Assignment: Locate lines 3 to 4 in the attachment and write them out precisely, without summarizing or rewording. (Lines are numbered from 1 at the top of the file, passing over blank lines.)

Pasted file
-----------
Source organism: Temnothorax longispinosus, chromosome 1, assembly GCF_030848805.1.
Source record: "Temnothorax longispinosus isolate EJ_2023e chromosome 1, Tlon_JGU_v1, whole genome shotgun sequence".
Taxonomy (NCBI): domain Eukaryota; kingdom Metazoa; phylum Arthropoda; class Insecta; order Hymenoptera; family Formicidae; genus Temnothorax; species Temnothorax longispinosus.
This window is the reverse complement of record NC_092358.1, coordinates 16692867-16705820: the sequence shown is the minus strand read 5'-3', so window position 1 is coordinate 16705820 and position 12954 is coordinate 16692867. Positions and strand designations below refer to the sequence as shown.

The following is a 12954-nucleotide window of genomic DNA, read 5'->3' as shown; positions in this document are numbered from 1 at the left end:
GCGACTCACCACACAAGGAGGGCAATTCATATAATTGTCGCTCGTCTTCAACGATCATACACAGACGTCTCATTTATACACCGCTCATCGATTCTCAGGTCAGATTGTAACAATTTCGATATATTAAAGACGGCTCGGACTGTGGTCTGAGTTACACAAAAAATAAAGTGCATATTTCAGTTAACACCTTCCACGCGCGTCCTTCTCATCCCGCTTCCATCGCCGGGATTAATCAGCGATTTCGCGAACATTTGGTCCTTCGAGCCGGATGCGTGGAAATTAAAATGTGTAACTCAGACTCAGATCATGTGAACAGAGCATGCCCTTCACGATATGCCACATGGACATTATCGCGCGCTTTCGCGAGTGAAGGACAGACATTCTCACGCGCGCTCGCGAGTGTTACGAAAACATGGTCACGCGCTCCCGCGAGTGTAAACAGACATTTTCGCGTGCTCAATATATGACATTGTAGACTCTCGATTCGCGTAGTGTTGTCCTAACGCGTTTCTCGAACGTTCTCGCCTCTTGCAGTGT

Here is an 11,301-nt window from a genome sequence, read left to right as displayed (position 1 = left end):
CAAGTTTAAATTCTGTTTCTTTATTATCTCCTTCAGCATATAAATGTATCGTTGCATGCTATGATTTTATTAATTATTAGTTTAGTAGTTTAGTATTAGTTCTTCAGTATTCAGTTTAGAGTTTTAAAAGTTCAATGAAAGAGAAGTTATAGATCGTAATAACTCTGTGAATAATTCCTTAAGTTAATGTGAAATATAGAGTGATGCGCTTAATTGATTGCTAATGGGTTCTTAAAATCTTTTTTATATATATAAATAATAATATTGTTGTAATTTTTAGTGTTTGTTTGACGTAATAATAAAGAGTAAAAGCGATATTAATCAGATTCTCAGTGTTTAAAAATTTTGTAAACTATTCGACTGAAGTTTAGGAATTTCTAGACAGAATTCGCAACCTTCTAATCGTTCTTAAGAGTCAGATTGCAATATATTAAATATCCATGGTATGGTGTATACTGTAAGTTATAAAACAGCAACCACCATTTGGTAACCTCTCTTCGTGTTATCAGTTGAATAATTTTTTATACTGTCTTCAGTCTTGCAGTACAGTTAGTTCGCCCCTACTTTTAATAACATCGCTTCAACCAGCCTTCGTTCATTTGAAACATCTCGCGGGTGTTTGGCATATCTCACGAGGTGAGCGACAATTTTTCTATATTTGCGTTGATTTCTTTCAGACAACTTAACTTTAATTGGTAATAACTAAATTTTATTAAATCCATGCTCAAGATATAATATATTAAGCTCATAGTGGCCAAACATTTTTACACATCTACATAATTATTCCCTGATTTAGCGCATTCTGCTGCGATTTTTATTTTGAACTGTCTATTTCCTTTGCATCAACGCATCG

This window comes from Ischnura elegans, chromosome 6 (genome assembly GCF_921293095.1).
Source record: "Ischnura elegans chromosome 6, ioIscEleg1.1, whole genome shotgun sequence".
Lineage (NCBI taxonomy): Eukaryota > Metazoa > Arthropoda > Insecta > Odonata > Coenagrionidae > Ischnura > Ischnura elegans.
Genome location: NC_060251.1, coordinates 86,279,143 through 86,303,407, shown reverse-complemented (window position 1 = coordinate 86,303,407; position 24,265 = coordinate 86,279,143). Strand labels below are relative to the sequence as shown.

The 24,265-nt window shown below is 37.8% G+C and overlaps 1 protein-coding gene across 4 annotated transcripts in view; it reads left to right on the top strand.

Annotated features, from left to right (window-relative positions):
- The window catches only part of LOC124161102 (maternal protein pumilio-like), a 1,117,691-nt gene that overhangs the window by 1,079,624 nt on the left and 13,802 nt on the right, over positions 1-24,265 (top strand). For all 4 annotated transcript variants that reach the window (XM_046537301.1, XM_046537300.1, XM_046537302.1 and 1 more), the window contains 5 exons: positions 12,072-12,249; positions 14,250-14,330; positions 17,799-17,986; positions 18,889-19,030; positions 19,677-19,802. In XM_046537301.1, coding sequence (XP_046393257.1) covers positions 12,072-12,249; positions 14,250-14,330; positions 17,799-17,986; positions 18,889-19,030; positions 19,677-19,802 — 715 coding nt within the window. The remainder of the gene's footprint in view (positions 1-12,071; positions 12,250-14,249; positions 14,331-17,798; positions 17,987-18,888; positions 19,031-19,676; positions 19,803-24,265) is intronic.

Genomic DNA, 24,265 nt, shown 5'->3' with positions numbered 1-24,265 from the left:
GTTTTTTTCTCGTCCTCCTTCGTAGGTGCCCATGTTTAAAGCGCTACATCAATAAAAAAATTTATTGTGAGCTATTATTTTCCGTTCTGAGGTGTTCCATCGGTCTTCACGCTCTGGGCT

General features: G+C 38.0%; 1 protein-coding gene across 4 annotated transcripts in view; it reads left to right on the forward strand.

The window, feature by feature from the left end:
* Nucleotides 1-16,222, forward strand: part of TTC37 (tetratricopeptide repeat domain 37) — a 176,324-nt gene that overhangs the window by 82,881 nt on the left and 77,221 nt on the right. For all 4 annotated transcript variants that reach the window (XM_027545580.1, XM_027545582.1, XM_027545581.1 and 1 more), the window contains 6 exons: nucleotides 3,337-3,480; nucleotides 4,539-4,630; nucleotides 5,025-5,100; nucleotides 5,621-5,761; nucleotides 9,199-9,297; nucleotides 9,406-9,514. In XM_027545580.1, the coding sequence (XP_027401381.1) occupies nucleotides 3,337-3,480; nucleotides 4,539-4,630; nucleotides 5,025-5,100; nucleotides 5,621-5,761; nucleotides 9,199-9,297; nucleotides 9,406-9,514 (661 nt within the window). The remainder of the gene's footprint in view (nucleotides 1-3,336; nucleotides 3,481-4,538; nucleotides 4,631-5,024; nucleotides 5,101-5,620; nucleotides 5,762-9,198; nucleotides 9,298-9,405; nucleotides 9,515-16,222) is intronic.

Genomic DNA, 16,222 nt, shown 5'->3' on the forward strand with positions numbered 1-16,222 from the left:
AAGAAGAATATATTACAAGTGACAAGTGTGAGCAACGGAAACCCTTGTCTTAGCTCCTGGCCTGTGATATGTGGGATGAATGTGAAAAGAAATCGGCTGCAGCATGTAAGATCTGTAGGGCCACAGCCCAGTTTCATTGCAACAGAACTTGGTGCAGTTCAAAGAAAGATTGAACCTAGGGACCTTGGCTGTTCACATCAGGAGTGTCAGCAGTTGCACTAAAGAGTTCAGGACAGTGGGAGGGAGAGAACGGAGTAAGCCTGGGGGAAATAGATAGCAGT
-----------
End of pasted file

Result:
Taxonomy (NCBI): domain Eukaryota; kingdom Metazoa; phylum Arthropoda; class Insecta; order Hymenoptera; family Formicidae; genus Temnothorax; species Temnothorax longispinosus.
This window is the reverse complement of record NC_092358.1, coordinates 16692867-16705820: the sequence shown is the minus strand read 5'-3', so window position 1 is coordinate 16705820 and position 12954 is coordinate 16692867. Positions and strand designations below refer to the sequence as shown.